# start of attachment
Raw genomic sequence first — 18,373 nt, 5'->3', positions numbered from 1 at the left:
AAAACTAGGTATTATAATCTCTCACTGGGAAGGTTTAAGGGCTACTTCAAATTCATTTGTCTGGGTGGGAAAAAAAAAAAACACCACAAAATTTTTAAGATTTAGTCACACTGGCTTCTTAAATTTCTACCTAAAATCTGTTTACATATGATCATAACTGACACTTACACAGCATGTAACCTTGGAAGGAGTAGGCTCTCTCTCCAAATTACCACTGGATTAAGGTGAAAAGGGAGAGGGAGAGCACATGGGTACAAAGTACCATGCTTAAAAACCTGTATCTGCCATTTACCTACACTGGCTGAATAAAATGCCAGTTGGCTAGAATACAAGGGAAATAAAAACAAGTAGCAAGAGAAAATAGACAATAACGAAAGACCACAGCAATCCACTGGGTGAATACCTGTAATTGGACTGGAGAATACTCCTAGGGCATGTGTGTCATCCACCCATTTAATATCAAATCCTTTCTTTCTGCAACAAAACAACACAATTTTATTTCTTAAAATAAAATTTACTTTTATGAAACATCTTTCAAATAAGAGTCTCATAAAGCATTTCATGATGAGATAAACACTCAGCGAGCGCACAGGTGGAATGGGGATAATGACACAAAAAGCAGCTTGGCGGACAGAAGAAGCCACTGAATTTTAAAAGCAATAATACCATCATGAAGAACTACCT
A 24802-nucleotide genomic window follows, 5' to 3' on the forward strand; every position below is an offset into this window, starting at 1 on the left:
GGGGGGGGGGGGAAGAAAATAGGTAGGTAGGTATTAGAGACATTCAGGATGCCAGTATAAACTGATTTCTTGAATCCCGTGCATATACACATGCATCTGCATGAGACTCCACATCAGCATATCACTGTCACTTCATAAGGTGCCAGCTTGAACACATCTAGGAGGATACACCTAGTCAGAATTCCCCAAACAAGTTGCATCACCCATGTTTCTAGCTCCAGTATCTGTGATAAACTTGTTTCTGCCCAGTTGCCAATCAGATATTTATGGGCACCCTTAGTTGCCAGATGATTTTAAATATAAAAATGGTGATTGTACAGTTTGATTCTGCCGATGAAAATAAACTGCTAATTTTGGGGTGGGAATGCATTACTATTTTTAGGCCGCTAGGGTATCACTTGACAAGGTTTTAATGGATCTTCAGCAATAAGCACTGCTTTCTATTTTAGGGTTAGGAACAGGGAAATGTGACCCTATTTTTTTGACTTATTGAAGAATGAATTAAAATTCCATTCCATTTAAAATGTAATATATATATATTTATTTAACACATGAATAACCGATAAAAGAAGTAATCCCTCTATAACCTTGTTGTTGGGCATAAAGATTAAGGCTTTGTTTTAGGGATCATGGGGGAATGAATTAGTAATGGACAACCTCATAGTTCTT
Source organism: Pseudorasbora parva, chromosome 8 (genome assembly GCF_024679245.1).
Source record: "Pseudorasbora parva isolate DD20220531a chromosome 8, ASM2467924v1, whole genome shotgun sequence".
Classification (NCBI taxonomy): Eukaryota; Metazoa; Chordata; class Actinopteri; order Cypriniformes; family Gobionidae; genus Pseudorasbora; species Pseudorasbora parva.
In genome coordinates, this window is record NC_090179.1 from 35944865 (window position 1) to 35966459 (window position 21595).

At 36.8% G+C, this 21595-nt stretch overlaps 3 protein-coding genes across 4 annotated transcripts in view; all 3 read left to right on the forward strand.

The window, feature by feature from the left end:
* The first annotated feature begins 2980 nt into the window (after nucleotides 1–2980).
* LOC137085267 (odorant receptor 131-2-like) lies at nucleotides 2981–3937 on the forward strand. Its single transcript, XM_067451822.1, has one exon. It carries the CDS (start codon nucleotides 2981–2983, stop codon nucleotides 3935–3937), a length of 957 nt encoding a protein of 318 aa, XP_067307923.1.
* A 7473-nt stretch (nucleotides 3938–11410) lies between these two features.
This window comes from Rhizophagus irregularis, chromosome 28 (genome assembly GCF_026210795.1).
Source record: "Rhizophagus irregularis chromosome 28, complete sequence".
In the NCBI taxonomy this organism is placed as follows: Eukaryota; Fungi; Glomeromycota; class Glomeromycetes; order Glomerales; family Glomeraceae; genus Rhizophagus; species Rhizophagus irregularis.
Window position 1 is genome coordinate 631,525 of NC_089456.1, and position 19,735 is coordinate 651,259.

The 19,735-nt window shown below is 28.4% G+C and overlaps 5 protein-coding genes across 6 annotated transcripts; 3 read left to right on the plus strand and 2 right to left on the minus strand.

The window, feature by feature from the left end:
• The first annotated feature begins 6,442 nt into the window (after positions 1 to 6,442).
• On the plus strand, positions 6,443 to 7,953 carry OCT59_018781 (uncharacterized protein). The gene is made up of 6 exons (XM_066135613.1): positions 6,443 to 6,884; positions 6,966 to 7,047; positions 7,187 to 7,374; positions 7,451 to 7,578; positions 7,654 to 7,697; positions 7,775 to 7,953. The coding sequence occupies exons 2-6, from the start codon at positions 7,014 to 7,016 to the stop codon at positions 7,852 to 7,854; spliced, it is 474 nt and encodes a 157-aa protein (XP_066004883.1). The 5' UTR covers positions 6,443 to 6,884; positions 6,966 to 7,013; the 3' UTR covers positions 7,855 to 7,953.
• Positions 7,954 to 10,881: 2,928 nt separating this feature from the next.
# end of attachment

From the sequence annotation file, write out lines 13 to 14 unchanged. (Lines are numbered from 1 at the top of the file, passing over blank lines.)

* A 7473-nt stretch (nucleotides 3938–11410) lies between these two features.
This window comes from Rhizophagus irregularis, chromosome 28 (genome assembly GCF_026210795.1).